Category Archives: Science

Discovering Dinosaurs

Sometimes, an intense interest comes out of repeated exposure to something combined with the right timing.

Kai had a vague interest in dinosaurs off and on, but it really blossomed through a combination of factors: a dissolving “hatching” dinosaur egg seen at the science center, wanted, and received for Christmas, a viewing of Jurassic Park, a bit of creativity, books checked out from the library, a DVD of a mini-serious called Prehistoric Park (happened upon accidentally at the library), and a birthday gift of a set of dinosaurs.

So, Kai has been studying dinosaurs. And playing dinosaurs. And pretending to be a dinosaur.

Dinosaurs battling penguins.

January 7, 2014

Jurassic Park, the first.

Kai's Jurassic Park January 3, 2014

Kai's Jurassic Park January 3, 2014

Note the “J” for “Jurassic Park.”

Kai's Jurassic Park January 3, 2014

Attempting to climb over a large hill/mountain.

January 24, 2014

….and being covered in lava.

January 24, 2014

“All the other dinosaurs turned on Ceratosaurus.”

January 24, 2014

More dinosaur battles.

January 22, 2014

Using what’s around him, including the cat’s string.

January 22, 2014

January 22, 2014

Jurassic Park, the second. On the paper, he’s drawn lines dividing it.

January 28, 2014

The water dinosaur is hanging out, just offshore.

January 28, 2014

The dinosaurs bust off the island.

January 28, 2014

He has learned so much from playing. He’s gotten better at identifying which dinosaur is which. The “T-Rex with the horn on his nose” became “the Ceratosaurus.” He pointed out that Ceratosaurus sounds like Triceratops and was, with minimal prompting, able to come up with what “cera” might mean. When protested the name of the Stegosaurus and the Plateosaurs (“Why is it called Stegosaurs when THAT is the one with the plates on it?”), we researched why it was called that.

Children learn so much through play. I doubt he’d have picked up so much without the freedom to play as he wanted with them.

And the dinosaurs are STILL running amuck around here…

Kai’s Salmon Project

In June 2013, our homeschool group decided to go to the Hiram M Chittenden Locks.

At the Hiram M. Chittenden Locks in Ballard (Seattle)

This helped Kai become very interested in salmon. He wanted to learn all about salmon, particularly sockeye salmon. We returned to the locks several times over the next few months, watched several documentaries about salmon, and read a ton of books about salmon. Kai looked up pictures of salmon to print out and put on his bulletin board. He studied the life cycle of salmon and found out about a lot of the challenges that threaten salmon.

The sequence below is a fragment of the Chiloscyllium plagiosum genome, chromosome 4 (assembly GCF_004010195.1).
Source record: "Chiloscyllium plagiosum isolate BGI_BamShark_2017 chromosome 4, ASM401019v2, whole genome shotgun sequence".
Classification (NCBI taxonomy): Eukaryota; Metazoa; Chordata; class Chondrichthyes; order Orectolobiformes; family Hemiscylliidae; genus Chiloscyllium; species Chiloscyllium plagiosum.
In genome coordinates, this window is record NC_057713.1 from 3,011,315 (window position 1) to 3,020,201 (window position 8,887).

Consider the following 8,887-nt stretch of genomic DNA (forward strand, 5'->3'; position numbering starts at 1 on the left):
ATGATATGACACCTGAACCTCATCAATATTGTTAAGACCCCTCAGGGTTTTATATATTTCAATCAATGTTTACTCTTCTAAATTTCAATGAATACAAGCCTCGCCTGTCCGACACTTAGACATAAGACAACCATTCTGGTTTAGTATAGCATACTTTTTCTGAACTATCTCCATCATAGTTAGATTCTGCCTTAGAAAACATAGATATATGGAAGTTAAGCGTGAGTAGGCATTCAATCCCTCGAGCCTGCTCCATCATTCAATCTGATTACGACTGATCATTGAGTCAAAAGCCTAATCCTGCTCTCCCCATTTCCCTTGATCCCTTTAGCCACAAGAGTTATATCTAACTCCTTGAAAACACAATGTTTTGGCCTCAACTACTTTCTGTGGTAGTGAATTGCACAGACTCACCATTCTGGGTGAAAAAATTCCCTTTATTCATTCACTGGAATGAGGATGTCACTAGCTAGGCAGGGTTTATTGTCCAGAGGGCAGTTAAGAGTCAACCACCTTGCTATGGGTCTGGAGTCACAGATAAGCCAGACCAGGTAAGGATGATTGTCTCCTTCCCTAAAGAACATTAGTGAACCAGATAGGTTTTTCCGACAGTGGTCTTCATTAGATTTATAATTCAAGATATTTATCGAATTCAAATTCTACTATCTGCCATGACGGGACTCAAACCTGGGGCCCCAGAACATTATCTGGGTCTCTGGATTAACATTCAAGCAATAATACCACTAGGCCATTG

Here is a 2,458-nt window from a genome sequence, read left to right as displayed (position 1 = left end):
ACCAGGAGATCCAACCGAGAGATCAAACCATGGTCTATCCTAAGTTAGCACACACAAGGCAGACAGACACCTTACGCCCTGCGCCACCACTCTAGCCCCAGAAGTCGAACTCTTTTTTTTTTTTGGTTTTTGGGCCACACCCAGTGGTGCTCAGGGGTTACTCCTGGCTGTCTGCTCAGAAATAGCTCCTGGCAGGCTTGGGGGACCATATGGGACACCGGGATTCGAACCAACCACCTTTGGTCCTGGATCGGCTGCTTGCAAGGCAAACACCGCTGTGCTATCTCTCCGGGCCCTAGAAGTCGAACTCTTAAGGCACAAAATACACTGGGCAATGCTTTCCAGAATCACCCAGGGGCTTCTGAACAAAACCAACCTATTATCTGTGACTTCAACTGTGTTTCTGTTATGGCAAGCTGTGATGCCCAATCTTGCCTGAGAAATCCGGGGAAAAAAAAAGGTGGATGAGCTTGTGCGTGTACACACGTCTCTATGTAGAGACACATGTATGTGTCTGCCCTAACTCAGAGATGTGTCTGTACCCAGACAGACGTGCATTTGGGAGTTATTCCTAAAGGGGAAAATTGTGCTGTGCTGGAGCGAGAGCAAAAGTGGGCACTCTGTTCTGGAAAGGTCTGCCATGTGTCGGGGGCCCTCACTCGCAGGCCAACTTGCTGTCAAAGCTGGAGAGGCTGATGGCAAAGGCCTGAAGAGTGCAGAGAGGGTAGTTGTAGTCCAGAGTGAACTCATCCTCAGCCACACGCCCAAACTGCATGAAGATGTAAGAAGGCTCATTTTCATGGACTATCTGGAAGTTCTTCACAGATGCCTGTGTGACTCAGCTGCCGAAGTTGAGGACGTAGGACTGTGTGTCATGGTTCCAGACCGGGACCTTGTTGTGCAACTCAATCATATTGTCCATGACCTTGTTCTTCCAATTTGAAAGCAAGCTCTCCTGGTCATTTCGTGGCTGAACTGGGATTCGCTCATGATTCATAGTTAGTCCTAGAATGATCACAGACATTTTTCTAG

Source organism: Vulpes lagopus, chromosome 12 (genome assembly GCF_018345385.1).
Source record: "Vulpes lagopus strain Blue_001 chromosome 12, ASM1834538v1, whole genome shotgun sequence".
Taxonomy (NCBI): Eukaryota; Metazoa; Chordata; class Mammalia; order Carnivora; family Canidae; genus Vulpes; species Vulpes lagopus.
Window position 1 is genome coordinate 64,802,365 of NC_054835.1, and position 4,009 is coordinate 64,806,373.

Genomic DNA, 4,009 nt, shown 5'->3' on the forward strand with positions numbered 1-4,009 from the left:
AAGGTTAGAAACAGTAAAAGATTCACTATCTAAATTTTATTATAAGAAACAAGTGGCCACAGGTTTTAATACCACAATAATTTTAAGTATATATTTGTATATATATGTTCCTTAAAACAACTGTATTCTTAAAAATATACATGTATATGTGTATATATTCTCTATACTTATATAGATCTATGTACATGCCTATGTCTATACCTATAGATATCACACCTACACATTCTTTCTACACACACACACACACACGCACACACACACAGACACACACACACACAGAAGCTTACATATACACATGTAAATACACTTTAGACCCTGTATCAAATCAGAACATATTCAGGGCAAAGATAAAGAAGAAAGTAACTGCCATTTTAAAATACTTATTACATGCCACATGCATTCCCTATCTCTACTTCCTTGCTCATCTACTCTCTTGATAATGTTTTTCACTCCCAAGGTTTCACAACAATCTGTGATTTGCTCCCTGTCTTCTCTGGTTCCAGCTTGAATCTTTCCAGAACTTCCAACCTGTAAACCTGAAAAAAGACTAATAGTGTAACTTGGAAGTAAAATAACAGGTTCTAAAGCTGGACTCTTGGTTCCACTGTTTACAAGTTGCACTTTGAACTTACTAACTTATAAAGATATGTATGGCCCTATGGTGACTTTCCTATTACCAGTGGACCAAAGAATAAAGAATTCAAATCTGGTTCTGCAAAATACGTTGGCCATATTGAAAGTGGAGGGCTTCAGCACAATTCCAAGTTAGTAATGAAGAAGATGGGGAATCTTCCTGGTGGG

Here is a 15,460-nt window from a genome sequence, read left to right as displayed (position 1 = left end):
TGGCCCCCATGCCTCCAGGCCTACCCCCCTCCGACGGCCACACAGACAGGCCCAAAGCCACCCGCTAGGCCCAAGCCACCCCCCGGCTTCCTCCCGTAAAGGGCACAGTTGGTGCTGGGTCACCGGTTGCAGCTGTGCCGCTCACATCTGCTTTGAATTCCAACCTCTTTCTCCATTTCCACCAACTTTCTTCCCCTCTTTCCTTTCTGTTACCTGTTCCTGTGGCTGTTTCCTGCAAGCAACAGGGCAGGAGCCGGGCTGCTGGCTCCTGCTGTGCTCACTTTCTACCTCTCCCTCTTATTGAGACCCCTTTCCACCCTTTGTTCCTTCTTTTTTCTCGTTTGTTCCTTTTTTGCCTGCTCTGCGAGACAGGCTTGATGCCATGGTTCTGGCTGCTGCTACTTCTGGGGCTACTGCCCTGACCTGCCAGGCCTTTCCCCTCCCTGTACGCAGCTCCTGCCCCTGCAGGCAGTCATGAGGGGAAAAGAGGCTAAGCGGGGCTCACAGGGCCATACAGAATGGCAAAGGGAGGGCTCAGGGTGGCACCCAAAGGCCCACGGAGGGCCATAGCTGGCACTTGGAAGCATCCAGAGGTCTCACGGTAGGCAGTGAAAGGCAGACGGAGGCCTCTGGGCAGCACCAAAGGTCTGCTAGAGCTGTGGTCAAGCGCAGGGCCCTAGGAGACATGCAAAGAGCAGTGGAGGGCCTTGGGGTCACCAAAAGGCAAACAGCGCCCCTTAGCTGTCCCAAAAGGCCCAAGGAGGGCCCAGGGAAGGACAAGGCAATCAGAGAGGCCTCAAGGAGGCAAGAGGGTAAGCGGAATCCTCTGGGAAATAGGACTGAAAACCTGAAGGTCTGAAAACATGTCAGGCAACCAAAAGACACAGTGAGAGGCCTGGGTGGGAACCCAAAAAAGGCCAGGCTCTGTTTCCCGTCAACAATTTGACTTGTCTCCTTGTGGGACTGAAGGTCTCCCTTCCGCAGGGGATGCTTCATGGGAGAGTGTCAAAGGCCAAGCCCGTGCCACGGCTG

July 2013

Kai studied salmon in-depth. One of the questions that was harder for him to get an answer to was why salmon turned pink. He asked several people, tried to look up the answer, but most sources had no idea. However, his friend’s mother works for the locks and she was able to tell him that salmon turn pink because they eat lots of krill. She also gave him, her boys, and another homeschooler an extra special tour of the locks.

August 1, 2013

At the locks, he was able to look closely at pre-served salmon eggs and he looked at live salmon in the viewing rooms at the fish ladder.

At the Hiram M. Chittenden Locks in Ballard (Seattle)

Kai thinks, “It’s good that they can change to being in salt water and fresh water.”

He discovered that only the males get big humps and big hooked noses. That after salmon spawn, they die. They stop eating when they start migrating and use all their energy to reproduce.

July 2013

He decorated a bag for the library and a lot of what he did on the bag related to salmon: he drew rocks for them to lay their eggs in, several different stages of salmon (including eggs, fry, smolt, and adult salmon).

July 2013

Kai said his favorite part about learning about salmon was when he was at the locks with his friends and they learned about salmon and the locks together. When asked what he thought the neatest thing about salmon was, he said, “That they get big humps on their backs and hooked jaws.”

Kai studied salmon fairly in-depth from June through the beginning of August 2013.

First Mt. Rainier Trip As A Family.

We visited Mt. Rainier for the first time as a family this weekend.

The Family, At Sunrise View Point

The family together at Sunrise View Point
July 20, 2013